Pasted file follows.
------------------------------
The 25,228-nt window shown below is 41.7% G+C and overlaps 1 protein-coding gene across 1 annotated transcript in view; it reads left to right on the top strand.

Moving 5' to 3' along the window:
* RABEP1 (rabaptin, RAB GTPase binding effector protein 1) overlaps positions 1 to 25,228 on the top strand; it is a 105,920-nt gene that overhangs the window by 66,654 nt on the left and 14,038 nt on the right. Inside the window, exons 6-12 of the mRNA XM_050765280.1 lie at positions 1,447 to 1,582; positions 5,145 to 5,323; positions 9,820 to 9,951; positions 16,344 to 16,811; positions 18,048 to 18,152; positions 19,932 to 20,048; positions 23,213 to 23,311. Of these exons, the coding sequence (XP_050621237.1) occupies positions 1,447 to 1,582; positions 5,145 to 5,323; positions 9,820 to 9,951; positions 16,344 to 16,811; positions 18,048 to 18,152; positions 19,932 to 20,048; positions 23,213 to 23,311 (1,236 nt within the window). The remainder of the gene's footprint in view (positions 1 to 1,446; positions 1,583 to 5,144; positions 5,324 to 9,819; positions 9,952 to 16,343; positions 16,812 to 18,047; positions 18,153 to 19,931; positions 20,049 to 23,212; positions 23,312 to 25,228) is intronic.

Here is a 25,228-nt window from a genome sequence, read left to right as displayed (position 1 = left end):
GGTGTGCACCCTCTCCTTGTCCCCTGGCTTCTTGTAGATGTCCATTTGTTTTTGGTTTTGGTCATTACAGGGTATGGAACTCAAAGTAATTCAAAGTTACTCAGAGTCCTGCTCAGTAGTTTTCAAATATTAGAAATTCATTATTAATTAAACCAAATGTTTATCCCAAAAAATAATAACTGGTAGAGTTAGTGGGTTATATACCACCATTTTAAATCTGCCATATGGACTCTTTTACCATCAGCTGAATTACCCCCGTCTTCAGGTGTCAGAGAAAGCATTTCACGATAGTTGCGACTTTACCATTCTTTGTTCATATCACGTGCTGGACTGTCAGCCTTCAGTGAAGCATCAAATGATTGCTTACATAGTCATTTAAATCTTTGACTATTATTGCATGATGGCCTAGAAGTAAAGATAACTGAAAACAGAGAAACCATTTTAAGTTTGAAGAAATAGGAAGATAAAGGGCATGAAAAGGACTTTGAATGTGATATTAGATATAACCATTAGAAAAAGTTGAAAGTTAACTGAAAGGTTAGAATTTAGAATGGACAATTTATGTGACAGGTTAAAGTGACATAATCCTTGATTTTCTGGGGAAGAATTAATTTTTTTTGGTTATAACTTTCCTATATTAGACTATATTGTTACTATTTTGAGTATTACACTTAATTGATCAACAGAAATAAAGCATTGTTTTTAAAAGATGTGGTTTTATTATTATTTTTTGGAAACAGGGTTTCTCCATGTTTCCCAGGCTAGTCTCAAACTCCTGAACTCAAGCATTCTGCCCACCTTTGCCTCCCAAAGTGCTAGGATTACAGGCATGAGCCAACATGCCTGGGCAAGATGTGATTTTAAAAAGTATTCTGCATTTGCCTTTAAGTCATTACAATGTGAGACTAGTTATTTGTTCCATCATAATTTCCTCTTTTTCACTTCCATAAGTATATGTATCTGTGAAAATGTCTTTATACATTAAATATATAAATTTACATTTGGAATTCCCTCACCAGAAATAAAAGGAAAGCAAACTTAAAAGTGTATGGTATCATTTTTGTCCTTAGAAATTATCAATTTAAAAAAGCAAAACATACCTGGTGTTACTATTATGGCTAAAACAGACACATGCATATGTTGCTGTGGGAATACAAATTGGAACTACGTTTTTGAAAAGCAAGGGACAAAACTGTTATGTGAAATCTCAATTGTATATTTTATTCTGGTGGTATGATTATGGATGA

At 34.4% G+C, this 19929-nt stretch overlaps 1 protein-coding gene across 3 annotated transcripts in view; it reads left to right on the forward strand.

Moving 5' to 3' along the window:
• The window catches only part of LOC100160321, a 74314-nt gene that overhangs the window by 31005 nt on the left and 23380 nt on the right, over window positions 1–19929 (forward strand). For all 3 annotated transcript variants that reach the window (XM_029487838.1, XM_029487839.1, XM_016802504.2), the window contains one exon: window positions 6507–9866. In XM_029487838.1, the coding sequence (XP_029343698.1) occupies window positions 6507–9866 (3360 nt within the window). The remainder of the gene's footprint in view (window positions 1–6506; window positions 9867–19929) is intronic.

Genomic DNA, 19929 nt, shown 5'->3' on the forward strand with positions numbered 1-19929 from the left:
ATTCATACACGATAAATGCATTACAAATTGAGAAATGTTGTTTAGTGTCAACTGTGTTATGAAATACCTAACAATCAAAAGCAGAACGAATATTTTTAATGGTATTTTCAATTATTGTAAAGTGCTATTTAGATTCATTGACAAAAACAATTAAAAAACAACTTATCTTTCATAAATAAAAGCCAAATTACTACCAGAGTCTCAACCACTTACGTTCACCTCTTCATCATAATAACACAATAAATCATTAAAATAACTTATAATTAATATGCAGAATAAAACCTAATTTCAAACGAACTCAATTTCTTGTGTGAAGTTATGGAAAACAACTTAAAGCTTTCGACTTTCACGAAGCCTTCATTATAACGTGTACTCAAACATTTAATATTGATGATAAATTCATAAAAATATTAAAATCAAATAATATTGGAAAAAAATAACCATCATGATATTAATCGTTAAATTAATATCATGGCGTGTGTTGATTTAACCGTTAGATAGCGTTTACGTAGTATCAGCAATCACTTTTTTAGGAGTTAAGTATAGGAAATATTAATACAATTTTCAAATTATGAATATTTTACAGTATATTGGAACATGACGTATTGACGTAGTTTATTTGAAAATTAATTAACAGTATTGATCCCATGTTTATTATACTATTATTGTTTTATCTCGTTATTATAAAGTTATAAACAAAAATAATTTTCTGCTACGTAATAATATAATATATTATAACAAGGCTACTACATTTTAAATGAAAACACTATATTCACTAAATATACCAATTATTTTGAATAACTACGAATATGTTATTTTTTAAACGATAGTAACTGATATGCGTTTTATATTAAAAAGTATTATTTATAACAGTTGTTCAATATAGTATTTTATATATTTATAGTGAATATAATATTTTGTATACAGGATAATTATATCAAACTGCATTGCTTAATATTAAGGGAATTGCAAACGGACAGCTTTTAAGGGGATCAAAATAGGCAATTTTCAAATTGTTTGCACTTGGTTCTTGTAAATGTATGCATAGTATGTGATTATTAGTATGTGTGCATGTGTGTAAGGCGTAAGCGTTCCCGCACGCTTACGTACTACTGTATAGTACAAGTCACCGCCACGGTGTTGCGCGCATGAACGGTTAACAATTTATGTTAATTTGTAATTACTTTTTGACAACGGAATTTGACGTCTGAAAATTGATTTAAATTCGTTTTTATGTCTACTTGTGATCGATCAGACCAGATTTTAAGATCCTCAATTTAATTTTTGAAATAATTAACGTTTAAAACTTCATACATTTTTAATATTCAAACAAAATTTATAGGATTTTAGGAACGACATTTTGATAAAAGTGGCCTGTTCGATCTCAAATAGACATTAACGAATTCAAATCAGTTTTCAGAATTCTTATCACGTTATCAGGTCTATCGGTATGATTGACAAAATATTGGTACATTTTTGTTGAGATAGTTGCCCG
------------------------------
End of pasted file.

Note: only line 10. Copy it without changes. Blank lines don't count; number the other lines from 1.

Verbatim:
ATTCATACACGATAAATGCATTACAAATTGAGAAATGTTGTTTAGTGTCAACTGTGTTATGAAATACCTAACAATCAAAAGCAGAACGAATATTTTTAATGGTATTTTCAATTATTGTAAAGTGCTATTTAGATTCATTGACAAAAACAATTAAAAAACAACTTATCTTTCATAAATAAAAGCCAAATTACTACCAGAGTCTCAACCACTTACGTTCACCTCTTCATCATAATAACACAATAAATCATTAAAATAACTTATAATTAATATGCAGAATAAAACCTAATTTCAAACGAACTCAATTTCTTGTGTGAAGTTATGGAAAACAACTTAAAGCTTTCGACTTTCACGAAGCCTTCATTATAACGTGTACTCAAACATTTAATATTGATGATAAATTCATAAAAATATTAAAATCAAATAATATTGGAAAAAAATAACCATCATGATATTAATCGTTAAATTAATATCATGGCGTGTGTTGATTTAACCGTTAGATAGCGTTTACGTAGTATCAGCAATCACTTTTTTAGGAGTTAAGTATAGGAAATATTAATACAATTTTCAAATTATGAATATTTTACAGTATATTGGAACATGACGTATTGACGTAGTTTATTTGAAAATTAATTAACAGTATTGATCCCATGTTTATTATACTATTATTGTTTTATCTCGTTATTATAAAGTTATAAACAAAAATAATTTTCTGCTACGTAATAATATAATATATTATAACAAGGCTACTACATTTTAAATGAAAACACTATATTCACTAAATATACCAATTATTTTGAATAACTACGAATATGTTATTTTTTAAACGATAGTAACTGATATGCGTTTTATATTAAAAAGTATTATTTATAACAGTTGTTCAATATAGTATTTTATATATTTATAGTGAATATAATATTTTGTATACAGGATAATTATATCAAACTGCATTGCTTAATATTAAGGGAATTGCAAACGGACAGCTTTTAAGGGGATCAAAATAGGCAATTTTCAAATTGTTTGCACTTGGTTCTTGTAAATGTATGCATAGTATGTGATTATTAGTATGTGTGCATGTGTGTAAGGCGTAAGCGTTCCCGCACGCTTACGTACTACTGTATAGTACAAGTCACCGCCACGGTGTTGCGCGCATGAACGGTTAACAATTTATGTTAATTTGTAATTACTTTTTGACAACGGAATTTGACGTCTGAAAATTGATTTAAATTCGTTTTTATGTCTACTTGTGATCGATCAGACCAGATTTTAAGATCCTCAATTTAATTTTTGAAATAATTAACGTTTAAAACTTCATACATTTTTAATATTCAAACAAAATTTATAGGATTTTAGGAACGACATTTTGATAAAAGTGGCCTGTTCGATCTCAAATAGACATTAACGAATTCAAATCAGTTTTCAGAATTCTTATCACGTTATCAGGTCTATCGGTATGATTGACAAAATATTGGTACATTTTTGTTGAGATAGTTGCCCG